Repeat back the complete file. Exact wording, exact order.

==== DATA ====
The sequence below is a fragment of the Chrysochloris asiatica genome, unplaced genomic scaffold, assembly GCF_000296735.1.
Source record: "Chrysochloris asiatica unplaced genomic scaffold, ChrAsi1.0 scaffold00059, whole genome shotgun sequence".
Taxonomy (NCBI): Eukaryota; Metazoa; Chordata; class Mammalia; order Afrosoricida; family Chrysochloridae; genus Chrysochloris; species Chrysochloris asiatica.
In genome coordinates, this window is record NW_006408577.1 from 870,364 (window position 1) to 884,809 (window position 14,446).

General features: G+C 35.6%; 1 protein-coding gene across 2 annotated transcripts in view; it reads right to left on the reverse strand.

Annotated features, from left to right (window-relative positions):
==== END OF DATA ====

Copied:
The sequence below is a fragment of the Chrysochloris asiatica genome, unplaced genomic scaffold, assembly GCF_000296735.1.
Source record: "Chrysochloris asiatica unplaced genomic scaffold, ChrAsi1.0 scaffold00059, whole genome shotgun sequence".
Taxonomy (NCBI): Eukaryota; Metazoa; Chordata; class Mammalia; order Afrosoricida; family Chrysochloridae; genus Chrysochloris; species Chrysochloris asiatica.
In genome coordinates, this window is record NW_006408577.1 from 870,364 (window position 1) to 884,809 (window position 14,446).

General features: G+C 35.6%; 1 protein-coding gene across 2 annotated transcripts in view; it reads right to left on the reverse strand.

Annotated features, from left to right (window-relative positions):